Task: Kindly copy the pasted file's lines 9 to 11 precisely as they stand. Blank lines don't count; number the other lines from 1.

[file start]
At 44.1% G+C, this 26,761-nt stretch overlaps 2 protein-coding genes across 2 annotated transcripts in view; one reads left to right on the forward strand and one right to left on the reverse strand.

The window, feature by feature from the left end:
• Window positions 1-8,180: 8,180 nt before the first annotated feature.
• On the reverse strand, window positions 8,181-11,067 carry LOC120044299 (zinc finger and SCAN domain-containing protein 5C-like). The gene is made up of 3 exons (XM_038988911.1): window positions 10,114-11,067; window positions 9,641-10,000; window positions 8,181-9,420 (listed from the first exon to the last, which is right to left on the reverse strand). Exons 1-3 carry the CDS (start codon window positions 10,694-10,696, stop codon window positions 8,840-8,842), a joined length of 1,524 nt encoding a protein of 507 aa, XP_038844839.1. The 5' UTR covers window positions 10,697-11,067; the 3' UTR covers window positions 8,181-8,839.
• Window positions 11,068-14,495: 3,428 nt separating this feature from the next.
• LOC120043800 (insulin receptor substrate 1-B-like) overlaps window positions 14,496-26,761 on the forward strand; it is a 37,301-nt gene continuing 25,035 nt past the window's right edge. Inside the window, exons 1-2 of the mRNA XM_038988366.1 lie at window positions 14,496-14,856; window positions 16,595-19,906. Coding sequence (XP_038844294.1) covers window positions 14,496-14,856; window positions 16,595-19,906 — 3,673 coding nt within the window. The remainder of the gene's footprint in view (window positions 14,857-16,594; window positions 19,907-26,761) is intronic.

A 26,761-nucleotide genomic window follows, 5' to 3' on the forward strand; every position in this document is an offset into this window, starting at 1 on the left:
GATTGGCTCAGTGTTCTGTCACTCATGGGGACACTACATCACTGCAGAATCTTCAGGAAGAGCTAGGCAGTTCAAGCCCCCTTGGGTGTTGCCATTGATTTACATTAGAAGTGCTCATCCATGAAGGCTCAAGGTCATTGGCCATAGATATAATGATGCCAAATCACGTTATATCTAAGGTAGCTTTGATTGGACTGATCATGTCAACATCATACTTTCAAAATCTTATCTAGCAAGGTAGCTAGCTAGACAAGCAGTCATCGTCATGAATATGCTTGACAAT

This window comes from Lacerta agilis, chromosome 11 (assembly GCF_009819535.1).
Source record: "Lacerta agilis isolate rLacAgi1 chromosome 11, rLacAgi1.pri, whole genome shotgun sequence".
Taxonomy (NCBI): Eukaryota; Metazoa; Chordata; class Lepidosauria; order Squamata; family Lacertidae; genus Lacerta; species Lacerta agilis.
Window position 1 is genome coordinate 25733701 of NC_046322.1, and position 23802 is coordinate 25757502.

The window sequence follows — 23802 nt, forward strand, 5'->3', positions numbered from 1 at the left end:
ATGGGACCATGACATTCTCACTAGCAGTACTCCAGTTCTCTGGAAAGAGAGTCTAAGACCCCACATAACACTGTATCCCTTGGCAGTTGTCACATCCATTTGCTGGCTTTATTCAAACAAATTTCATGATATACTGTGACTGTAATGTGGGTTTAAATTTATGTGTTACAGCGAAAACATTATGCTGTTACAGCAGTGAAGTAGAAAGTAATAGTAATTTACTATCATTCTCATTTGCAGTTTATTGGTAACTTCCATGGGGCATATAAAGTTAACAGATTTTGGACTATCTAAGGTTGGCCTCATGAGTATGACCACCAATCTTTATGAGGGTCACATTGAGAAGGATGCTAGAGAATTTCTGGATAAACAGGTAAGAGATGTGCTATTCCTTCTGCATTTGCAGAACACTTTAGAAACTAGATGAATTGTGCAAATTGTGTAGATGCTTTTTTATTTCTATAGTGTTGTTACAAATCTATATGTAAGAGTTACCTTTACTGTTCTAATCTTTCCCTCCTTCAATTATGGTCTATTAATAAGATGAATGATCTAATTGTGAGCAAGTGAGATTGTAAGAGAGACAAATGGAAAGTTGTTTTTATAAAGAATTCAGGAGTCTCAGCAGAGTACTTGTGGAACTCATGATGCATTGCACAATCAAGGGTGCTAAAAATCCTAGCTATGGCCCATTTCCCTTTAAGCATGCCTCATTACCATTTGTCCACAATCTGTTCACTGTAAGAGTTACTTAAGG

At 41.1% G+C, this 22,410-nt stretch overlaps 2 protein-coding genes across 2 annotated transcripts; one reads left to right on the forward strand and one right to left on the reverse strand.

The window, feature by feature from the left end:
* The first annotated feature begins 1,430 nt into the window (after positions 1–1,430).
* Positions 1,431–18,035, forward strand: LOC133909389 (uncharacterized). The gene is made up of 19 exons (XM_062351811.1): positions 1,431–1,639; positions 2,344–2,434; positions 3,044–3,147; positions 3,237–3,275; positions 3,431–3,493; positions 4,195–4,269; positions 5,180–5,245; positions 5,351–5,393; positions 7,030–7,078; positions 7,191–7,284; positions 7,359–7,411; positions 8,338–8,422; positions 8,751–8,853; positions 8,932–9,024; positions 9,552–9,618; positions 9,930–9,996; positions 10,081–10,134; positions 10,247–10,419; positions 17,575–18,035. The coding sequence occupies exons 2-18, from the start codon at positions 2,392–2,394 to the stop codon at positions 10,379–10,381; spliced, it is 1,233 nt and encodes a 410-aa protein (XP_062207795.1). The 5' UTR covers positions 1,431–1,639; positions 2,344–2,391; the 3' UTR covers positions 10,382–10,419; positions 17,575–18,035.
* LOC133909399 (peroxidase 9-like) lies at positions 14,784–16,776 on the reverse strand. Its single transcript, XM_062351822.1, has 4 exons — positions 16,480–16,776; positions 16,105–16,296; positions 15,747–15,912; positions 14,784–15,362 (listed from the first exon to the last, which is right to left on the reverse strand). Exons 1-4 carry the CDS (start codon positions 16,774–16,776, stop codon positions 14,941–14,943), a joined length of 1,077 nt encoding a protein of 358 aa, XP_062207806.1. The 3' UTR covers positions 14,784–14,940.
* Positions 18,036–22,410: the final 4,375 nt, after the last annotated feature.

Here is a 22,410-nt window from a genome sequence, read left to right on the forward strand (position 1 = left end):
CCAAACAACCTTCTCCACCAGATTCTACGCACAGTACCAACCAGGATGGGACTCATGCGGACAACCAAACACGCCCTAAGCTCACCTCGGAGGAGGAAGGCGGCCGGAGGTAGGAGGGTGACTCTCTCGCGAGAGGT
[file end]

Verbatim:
This window comes from Lacerta agilis, chromosome 11 (assembly GCF_009819535.1).
Source record: "Lacerta agilis isolate rLacAgi1 chromosome 11, rLacAgi1.pri, whole genome shotgun sequence".
Taxonomy (NCBI): Eukaryota; Metazoa; Chordata; class Lepidosauria; order Squamata; family Lacertidae; genus Lacerta; species Lacerta agilis.